School business leaders feel undervalued and do not believe they receive a salary that reflects the importance of their role, according to a new survey.
Research carried out by the NAHT headteachers’ union revealed that despite having to deal with “school budgets [which are] at breaking point” they are not being fairly paid for the job they do.
NAHT General Secretary, Paul Whiteman, claims that school business leaders’ work is as vital to the running of a school as deputy and assistant heads and that they should therefore receive an equivalent level of pay.
Mr Whiteman said: “School business leaders (SBLs) are right at the centre of the increasing financial pressure on schools. The Government has tasked schools with massively cutting costs and it is SBLs who are required to balance the books.
“But while SBLs are having sleepless nights over getting the best deal for their schools, they are not receiving the best deal for themselves.
“This survey shows that SBLs’ workload and working hours have increased dramatically in recent years, but salaries and access to training have not kept pace.”
A survey of 430 school business leaders revealed:
- Only 46 per cent of respondents have had their pay reviewed in the last three years
- 61 per cent work more than 45 hours per week
- 63 per cent believe their working hours have increased over the past three years
- 81 per cent say their workload has increased over the last year
- 49 per cent have not received any formal personal development in the last year
- 70 per cent would like to undertake further formal qualifications to help with the demands of the role
The survey discovered that, on average, the salary for an SBL is £40,000. Although this represents a 9 per cent compared with two years ago, the union argues that pay is significantly less than for other leadership team roles.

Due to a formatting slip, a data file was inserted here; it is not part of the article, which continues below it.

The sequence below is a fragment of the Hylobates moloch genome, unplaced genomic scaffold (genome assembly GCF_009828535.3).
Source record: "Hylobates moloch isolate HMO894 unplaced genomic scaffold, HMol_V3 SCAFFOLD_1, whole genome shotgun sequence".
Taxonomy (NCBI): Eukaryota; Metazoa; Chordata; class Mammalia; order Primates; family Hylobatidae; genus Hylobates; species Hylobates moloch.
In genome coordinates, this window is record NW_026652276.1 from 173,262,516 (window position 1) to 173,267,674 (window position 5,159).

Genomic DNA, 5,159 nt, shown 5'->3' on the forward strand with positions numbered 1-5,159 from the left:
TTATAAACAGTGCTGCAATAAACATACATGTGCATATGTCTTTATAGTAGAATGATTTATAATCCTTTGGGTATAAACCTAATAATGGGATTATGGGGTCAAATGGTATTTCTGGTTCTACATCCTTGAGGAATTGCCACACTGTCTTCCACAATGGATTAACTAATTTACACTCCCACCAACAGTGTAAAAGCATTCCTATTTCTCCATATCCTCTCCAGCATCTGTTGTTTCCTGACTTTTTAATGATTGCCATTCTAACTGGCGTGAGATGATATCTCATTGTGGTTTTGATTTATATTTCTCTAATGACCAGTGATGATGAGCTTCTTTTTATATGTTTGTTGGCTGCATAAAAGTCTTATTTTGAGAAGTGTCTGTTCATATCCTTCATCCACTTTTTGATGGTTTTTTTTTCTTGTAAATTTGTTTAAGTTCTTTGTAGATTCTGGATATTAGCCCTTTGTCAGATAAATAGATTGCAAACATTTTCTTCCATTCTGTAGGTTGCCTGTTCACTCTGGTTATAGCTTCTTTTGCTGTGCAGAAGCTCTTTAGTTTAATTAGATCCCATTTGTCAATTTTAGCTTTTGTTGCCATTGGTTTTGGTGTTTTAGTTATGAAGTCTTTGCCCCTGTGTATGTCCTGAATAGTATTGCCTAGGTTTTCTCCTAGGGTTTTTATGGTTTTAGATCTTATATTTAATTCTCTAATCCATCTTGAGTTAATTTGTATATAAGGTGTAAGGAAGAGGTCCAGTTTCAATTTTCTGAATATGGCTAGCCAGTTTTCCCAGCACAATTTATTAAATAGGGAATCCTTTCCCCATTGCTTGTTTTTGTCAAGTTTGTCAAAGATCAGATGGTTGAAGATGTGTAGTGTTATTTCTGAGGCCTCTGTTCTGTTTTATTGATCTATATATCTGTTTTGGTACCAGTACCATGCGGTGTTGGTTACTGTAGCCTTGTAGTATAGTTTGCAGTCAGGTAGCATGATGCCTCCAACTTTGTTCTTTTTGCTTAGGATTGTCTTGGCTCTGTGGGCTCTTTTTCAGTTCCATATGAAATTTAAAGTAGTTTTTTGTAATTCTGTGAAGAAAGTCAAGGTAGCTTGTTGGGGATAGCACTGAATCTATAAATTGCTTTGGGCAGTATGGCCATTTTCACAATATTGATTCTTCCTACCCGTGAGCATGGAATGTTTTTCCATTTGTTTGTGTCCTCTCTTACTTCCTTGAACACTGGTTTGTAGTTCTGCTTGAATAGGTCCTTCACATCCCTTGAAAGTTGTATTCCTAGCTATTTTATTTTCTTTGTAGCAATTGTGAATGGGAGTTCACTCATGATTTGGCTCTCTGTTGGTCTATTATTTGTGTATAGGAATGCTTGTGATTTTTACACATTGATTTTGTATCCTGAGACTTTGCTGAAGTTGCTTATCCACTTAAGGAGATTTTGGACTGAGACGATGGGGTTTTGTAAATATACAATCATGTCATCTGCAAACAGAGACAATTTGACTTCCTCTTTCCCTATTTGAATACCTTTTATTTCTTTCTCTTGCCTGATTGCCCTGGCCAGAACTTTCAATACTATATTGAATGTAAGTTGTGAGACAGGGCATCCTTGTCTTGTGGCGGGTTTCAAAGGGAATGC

Mr Whiteman added: “Pay and status for SBLs have to increase if we are to attract and retain high-quality individuals to the profession.
“SBLs perform a role as important to the running of a school as deputy and assistant heads, and they should be paid at an equivalent level.
“With school budgets at breaking point, an SBL’s job has never been more difficult or more vital. They are being stretched ever more thinly, with unsustainable workloads.”
Stephen Morales, Chief Executive of the Institute of School Business Leaders, said: “It is imperative that school business, pedagogy and governance work seamlessly together and that there is mutual professional respect and recognition.
“Effective schools have been shown to have a joined-up approach to leadership, where school business professionals and pedagogical leaders operate with parity based on levels of accountability and responsibility.”
Samantha Randall, a Solicitor with Palmers who specialise in employment law, said: “Schools are facing a difficult situation, trying to balance their books whilst paying their staff a salary commensurate with their experience and ever increasing workloads. Well drafted employment contracts which clearly define issues such as pay reviews, bonuses, overtime and TOIL can be extremely useful to ensure clarity on both sides.”
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